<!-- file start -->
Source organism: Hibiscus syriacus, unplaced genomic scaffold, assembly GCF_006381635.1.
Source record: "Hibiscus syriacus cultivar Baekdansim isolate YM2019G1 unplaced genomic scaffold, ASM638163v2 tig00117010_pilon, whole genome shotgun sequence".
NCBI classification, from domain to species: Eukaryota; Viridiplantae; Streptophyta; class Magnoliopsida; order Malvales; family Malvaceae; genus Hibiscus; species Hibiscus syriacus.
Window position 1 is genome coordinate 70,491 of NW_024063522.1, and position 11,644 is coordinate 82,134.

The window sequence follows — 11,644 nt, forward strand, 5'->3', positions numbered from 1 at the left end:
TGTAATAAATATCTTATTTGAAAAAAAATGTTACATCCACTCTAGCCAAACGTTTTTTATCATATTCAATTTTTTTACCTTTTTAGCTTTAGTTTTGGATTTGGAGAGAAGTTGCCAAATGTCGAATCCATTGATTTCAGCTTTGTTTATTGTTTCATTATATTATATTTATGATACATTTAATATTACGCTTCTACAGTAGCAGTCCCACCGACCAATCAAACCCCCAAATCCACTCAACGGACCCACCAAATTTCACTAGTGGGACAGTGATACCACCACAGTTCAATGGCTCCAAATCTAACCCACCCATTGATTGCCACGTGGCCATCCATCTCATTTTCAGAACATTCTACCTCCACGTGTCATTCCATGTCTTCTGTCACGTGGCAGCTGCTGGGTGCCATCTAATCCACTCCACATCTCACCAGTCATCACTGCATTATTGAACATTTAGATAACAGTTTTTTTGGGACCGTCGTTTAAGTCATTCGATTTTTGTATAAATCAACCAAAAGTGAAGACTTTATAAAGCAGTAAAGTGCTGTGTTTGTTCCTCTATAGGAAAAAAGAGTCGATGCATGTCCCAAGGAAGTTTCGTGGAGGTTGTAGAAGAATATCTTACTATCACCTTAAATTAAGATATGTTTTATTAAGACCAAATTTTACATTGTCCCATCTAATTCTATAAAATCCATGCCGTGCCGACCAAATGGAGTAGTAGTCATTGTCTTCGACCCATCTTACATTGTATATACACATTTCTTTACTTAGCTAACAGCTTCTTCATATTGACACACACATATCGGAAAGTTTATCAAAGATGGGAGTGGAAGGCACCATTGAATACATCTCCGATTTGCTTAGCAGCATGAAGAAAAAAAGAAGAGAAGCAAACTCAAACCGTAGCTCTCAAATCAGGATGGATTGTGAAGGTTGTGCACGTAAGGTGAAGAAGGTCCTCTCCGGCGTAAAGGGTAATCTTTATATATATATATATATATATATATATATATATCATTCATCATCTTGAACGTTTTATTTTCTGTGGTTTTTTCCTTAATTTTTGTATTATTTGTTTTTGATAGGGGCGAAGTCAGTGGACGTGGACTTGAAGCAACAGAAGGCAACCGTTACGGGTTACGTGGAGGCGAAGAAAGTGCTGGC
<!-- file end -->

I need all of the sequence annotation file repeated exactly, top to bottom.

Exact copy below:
Source organism: Hibiscus syriacus, unplaced genomic scaffold, assembly GCF_006381635.1.
Source record: "Hibiscus syriacus cultivar Baekdansim isolate YM2019G1 unplaced genomic scaffold, ASM638163v2 tig00117010_pilon, whole genome shotgun sequence".
NCBI classification, from domain to species: Eukaryota; Viridiplantae; Streptophyta; class Magnoliopsida; order Malvales; family Malvaceae; genus Hibiscus; species Hibiscus syriacus.
Window position 1 is genome coordinate 70,491 of NW_024063522.1, and position 11,644 is coordinate 82,134.

The window sequence follows — 11,644 nt, forward strand, 5'->3', positions numbered from 1 at the left end:
TGTAATAAATATCTTATTTGAAAAAAAATGTTACATCCACTCTAGCCAAACGTTTTTTATCATATTCAATTTTTTTACCTTTTTAGCTTTAGTTTTGGATTTGGAGAGAAGTTGCCAAATGTCGAATCCATTGATTTCAGCTTTGTTTATTGTTTCATTATATTATATTTATGATACATTTAATATTACGCTTCTACAGTAGCAGTCCCACCGACCAATCAAACCCCCAAATCCACTCAACGGACCCACCAAATTTCACTAGTGGGACAGTGATACCACCACAGTTCAATGGCTCCAAATCTAACCCACCCATTGATTGCCACGTGGCCATCCATCTCATTTTCAGAACATTCTACCTCCACGTGTCATTCCATGTCTTCTGTCACGTGGCAGCTGCTGGGTGCCATCTAATCCACTCCACATCTCACCAGTCATCACTGCATTATTGAACATTTAGATAACAGTTTTTTTGGGACCGTCGTTTAAGTCATTCGATTTTTGTATAAATCAACCAAAAGTGAAGACTTTATAAAGCAGTAAAGTGCTGTGTTTGTTCCTCTATAGGAAAAAAGAGTCGATGCATGTCCCAAGGAAGTTTCGTGGAGGTTGTAGAAGAATATCTTACTATCACCTTAAATTAAGATATGTTTTATTAAGACCAAATTTTACATTGTCCCATCTAATTCTATAAAATCCATGCCGTGCCGACCAAATGGAGTAGTAGTCATTGTCTTCGACCCATCTTACATTGTATATACACATTTCTTTACTTAGCTAACAGCTTCTTCATATTGACACACACATATCGGAAAGTTTATCAAAGATGGGAGTGGAAGGCACCATTGAATACATCTCCGATTTGCTTAGCAGCATGAAGAAAAAAAGAAGAGAAGCAAACTCAAACCGTAGCTCTCAAATCAGGATGGATTGTGAAGGTTGTGCACGTAAGGTGAAGAAGGTCCTCTCCGGCGTAAAGGGTAATCTTTATATATATATATATATATATATATATATATATCATTCATCATCTTGAACGTTTTATTTTCTGTGGTTTTTTCCTTAATTTTTGTATTATTTGTTTTTGATAGGGGCGAAGTCAGTGGACGTGGACTTGAAGCAACAGAAGGCAACCGTTACGGGTTACGTGGAGGCGAAGAAAGTGCTGGC